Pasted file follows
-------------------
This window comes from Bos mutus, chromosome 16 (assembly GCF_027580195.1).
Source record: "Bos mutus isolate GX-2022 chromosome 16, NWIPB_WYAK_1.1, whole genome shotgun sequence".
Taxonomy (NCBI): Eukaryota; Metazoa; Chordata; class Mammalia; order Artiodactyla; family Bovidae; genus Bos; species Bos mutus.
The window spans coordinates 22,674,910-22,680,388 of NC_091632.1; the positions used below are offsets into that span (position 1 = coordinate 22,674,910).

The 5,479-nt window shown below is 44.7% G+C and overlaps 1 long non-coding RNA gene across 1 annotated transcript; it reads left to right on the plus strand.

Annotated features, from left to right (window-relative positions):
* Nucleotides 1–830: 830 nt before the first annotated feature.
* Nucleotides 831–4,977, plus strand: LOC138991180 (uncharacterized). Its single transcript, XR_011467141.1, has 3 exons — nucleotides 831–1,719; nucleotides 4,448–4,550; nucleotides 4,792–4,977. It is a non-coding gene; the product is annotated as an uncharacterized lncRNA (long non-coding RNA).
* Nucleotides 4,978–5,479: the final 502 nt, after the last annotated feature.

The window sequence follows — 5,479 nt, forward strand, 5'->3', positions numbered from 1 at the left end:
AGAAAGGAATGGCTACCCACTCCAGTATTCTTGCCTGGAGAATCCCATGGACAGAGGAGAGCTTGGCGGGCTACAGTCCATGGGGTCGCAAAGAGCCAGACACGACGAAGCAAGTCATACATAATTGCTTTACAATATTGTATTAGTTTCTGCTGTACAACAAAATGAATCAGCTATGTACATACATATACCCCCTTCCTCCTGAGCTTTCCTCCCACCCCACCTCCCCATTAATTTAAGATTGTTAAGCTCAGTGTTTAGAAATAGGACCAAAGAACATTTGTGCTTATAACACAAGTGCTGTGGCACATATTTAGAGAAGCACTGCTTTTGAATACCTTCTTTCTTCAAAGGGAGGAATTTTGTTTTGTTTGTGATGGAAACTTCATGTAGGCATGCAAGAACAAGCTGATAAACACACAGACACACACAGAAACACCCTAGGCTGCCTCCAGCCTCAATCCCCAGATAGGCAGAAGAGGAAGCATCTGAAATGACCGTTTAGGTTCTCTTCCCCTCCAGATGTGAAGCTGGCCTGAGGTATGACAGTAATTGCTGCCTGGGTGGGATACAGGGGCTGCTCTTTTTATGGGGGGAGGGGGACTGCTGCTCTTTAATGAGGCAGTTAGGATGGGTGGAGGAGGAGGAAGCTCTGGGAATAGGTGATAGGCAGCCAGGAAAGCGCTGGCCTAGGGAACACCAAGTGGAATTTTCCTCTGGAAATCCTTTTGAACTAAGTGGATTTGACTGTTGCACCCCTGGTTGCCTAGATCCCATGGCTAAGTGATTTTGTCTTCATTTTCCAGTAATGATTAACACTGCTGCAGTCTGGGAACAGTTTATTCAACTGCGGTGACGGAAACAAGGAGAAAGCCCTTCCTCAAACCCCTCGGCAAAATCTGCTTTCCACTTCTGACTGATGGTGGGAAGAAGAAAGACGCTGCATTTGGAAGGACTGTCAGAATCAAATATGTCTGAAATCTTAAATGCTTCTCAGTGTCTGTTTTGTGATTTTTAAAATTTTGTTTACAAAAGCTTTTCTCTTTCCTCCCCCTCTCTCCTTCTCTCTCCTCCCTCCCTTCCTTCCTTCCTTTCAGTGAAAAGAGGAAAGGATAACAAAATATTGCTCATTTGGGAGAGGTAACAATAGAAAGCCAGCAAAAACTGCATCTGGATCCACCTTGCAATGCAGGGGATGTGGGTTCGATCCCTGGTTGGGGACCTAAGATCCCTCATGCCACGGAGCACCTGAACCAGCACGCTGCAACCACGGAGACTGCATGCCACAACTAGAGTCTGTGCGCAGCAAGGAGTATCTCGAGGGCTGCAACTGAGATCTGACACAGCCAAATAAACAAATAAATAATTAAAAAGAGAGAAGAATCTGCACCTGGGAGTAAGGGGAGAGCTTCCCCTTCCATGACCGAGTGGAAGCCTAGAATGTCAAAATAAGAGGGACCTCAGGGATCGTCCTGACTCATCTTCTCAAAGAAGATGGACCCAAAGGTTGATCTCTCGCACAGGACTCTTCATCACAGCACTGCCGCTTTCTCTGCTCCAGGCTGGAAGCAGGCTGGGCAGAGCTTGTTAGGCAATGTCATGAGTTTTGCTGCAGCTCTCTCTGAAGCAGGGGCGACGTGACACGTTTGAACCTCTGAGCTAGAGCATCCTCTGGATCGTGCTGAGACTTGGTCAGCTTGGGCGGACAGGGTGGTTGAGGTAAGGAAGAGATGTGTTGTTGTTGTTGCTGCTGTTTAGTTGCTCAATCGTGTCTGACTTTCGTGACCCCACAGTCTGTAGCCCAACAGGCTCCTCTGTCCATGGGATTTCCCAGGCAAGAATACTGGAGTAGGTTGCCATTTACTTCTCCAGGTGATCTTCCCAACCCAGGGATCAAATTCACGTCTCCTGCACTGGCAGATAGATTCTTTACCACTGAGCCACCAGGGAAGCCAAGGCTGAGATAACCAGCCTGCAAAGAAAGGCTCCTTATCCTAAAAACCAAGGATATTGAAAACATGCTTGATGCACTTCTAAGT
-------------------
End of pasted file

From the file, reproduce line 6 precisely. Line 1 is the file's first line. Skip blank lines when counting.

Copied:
Annotated features, from left to right (window-relative positions):